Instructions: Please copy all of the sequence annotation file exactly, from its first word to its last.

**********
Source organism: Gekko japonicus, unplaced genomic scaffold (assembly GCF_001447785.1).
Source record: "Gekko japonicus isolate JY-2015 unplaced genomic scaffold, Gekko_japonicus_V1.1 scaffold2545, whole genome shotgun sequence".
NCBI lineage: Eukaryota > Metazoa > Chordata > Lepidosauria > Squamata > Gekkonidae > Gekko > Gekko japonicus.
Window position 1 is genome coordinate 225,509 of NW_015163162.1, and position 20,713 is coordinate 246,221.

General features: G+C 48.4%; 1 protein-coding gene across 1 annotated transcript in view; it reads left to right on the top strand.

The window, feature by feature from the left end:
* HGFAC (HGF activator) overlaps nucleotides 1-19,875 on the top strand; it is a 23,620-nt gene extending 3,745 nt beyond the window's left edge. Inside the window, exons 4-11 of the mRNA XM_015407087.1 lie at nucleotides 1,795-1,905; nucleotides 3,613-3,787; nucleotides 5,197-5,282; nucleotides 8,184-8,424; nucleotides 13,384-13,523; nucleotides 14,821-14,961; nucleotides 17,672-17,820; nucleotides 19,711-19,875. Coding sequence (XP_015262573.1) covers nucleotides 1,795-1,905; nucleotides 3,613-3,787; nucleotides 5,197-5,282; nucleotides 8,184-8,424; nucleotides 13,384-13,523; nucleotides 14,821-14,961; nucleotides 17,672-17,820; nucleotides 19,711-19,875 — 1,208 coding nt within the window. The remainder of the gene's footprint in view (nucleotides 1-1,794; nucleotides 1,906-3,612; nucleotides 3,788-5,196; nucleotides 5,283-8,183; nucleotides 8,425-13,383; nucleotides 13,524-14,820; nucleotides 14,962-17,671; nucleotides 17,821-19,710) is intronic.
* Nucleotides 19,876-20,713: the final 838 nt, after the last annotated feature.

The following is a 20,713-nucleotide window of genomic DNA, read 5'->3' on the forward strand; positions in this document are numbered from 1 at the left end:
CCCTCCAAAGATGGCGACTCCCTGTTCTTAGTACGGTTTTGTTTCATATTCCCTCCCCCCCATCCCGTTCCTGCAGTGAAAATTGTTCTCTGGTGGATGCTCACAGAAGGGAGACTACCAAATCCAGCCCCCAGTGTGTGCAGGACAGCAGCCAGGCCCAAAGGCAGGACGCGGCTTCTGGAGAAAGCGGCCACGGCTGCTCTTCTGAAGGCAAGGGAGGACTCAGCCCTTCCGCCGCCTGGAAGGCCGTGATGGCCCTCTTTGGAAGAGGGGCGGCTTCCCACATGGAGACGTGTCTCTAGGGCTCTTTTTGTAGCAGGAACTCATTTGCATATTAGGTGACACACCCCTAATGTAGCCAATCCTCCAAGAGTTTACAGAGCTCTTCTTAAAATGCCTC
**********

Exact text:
Source organism: Gekko japonicus, unplaced genomic scaffold (assembly GCF_001447785.1).
Source record: "Gekko japonicus isolate JY-2015 unplaced genomic scaffold, Gekko_japonicus_V1.1 scaffold2545, whole genome shotgun sequence".
NCBI lineage: Eukaryota > Metazoa > Chordata > Lepidosauria > Squamata > Gekkonidae > Gekko > Gekko japonicus.
Window position 1 is genome coordinate 225,509 of NW_015163162.1, and position 20,713 is coordinate 246,221.

General features: G+C 48.4%; 1 protein-coding gene across 1 annotated transcript in view; it reads left to right on the top strand.

The window, feature by feature from the left end:
* HGFAC (HGF activator) overlaps nucleotides 1-19,875 on the top strand; it is a 23,620-nt gene extending 3,745 nt beyond the window's left edge. Inside the window, exons 4-11 of the mRNA XM_015407087.1 lie at nucleotides 1,795-1,905; nucleotides 3,613-3,787; nucleotides 5,197-5,282; nucleotides 8,184-8,424; nucleotides 13,384-13,523; nucleotides 14,821-14,961; nucleotides 17,672-17,820; nucleotides 19,711-19,875. Coding sequence (XP_015262573.1) covers nucleotides 1,795-1,905; nucleotides 3,613-3,787; nucleotides 5,197-5,282; nucleotides 8,184-8,424; nucleotides 13,384-13,523; nucleotides 14,821-14,961; nucleotides 17,672-17,820; nucleotides 19,711-19,875 — 1,208 coding nt within the window. The remainder of the gene's footprint in view (nucleotides 1-1,794; nucleotides 1,906-3,612; nucleotides 3,788-5,196; nucleotides 5,283-8,183; nucleotides 8,425-13,383; nucleotides 13,524-14,820; nucleotides 14,962-17,671; nucleotides 17,821-19,710) is intronic.
* Nucleotides 19,876-20,713: the final 838 nt, after the last annotated feature.

The following is a 20,713-nucleotide window of genomic DNA, read 5'->3' on the forward strand; positions in this document are numbered from 1 at the left end:
CCCTCCAAAGATGGCGACTCCCTGTTCTTAGTACGGTTTTGTTTCATATTCCCTCCCCCCCATCCCGTTCCTGCAGTGAAAATTGTTCTCTGGTGGATGCTCACAGAAGGGAGACTACCAAATCCAGCCCCCAGTGTGTGCAGGACAGCAGCCAGGCCCAAAGGCAGGACGCGGCTTCTGGAGAAAGCGGCCACGGCTGCTCTTCTGAAGGCAAGGGAGGACTCAGCCCTTCCGCCGCCTGGAAGGCCGTGATGGCCCTCTTTGGAAGAGGGGCGGCTTCCCACATGGAGACGTGTCTCTAGGGCTCTTTTTGTAGCAGGAACTCATTTGCATATTAGGTGACACACCCCTAATGTAGCCAATCCTCCAAGAGTTTACAGAGCTCTTCTTAAAATGCCTC